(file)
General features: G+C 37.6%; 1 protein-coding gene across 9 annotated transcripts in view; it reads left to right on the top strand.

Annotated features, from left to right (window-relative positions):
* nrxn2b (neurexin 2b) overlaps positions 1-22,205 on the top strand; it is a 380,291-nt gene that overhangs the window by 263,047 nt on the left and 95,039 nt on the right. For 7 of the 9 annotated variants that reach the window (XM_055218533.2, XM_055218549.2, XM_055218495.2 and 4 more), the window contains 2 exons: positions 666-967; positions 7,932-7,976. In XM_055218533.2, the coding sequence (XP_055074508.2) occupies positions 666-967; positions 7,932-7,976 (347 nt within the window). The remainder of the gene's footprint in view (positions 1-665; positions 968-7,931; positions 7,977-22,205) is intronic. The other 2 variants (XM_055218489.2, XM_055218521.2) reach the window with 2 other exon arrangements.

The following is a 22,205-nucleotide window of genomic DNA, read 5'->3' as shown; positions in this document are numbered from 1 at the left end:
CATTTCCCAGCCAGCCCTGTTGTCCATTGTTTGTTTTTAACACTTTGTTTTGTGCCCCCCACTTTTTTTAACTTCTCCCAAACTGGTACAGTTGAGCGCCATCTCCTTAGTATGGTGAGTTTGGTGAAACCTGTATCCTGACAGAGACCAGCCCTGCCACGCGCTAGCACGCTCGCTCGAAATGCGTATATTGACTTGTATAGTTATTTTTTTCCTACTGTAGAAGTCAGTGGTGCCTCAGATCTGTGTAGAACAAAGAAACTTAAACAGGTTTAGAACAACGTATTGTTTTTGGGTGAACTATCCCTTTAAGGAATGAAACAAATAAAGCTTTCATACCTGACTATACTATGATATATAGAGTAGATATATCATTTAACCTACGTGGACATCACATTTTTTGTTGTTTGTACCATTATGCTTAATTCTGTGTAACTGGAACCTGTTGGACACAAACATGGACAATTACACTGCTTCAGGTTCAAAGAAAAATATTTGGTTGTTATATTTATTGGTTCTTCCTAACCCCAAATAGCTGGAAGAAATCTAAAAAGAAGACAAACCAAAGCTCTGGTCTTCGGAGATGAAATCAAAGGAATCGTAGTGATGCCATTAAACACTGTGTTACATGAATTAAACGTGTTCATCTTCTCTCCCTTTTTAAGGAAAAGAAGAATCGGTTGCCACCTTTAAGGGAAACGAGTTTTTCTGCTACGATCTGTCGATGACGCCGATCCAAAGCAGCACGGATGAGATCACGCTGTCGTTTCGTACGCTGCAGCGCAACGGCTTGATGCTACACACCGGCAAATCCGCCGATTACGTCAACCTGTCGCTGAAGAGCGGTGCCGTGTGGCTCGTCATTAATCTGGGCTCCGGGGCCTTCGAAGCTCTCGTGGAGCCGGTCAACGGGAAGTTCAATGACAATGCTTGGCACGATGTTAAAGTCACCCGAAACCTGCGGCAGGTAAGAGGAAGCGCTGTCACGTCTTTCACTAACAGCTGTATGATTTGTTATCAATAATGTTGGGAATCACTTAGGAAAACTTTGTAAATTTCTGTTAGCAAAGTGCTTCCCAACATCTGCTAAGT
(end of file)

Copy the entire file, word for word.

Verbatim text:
General features: G+C 37.6%; 1 protein-coding gene across 9 annotated transcripts in view; it reads left to right on the top strand.

Annotated features, from left to right (window-relative positions):
* nrxn2b (neurexin 2b) overlaps positions 1-22,205 on the top strand; it is a 380,291-nt gene that overhangs the window by 263,047 nt on the left and 95,039 nt on the right. For 7 of the 9 annotated variants that reach the window (XM_055218533.2, XM_055218549.2, XM_055218495.2 and 4 more), the window contains 2 exons: positions 666-967; positions 7,932-7,976. In XM_055218533.2, the coding sequence (XP_055074508.2) occupies positions 666-967; positions 7,932-7,976 (347 nt within the window). The remainder of the gene's footprint in view (positions 1-665; positions 968-7,931; positions 7,977-22,205) is intronic. The other 2 variants (XM_055218489.2, XM_055218521.2) reach the window with 2 other exon arrangements.

The following is a 22,205-nucleotide window of genomic DNA, read 5'->3' as shown; positions in this document are numbered from 1 at the left end:
CATTTCCCAGCCAGCCCTGTTGTCCATTGTTTGTTTTTAACACTTTGTTTTGTGCCCCCCACTTTTTTTAACTTCTCCCAAACTGGTACAGTTGAGCGCCATCTCCTTAGTATGGTGAGTTTGGTGAAACCTGTATCCTGACAGAGACCAGCCCTGCCACGCGCTAGCACGCTCGCTCGAAATGCGTATATTGACTTGTATAGTTATTTTTTTCCTACTGTAGAAGTCAGTGGTGCCTCAGATCTGTGTAGAACAAAGAAACTTAAACAGGTTTAGAACAACGTATTGTTTTTGGGTGAACTATCCCTTTAAGGAATGAAACAAATAAAGCTTTCATACCTGACTATACTATGATATATAGAGTAGATATATCATTTAACCTACGTGGACATCACATTTTTTGTTGTTTGTACCATTATGCTTAATTCTGTGTAACTGGAACCTGTTGGACACAAACATGGACAATTACACTGCTTCAGGTTCAAAGAAAAATATTTGGTTGTTATATTTATTGGTTCTTCCTAACCCCAAATAGCTGGAAGAAATCTAAAAAGAAGACAAACCAAAGCTCTGGTCTTCGGAGATGAAATCAAAGGAATCGTAGTGATGCCATTAAACACTGTGTTACATGAATTAAACGTGTTCATCTTCTCTCCCTTTTTAAGGAAAAGAAGAATCGGTTGCCACCTTTAAGGGAAACGAGTTTTTCTGCTACGATCTGTCGATGACGCCGATCCAAAGCAGCACGGATGAGATCACGCTGTCGTTTCGTACGCTGCAGCGCAACGGCTTGATGCTACACACCGGCAAATCCGCCGATTACGTCAACCTGTCGCTGAAGAGCGGTGCCGTGTGGCTCGTCATTAATCTGGGCTCCGGGGCCTTCGAAGCTCTCGTGGAGCCGGTCAACGGGAAGTTCAATGACAATGCTTGGCACGATGTTAAAGTCACCCGAAACCTGCGGCAGGTAAGAGGAAGCGCTGTCACGTCTTTCACTAACAGCTGTATGATTTGTTATCAATAATGTTGGGAATCACTTAGGAAAACTTTGTAAATTTCTGTTAGCAAAGTGCTTCCCAACATCTGCTAAGT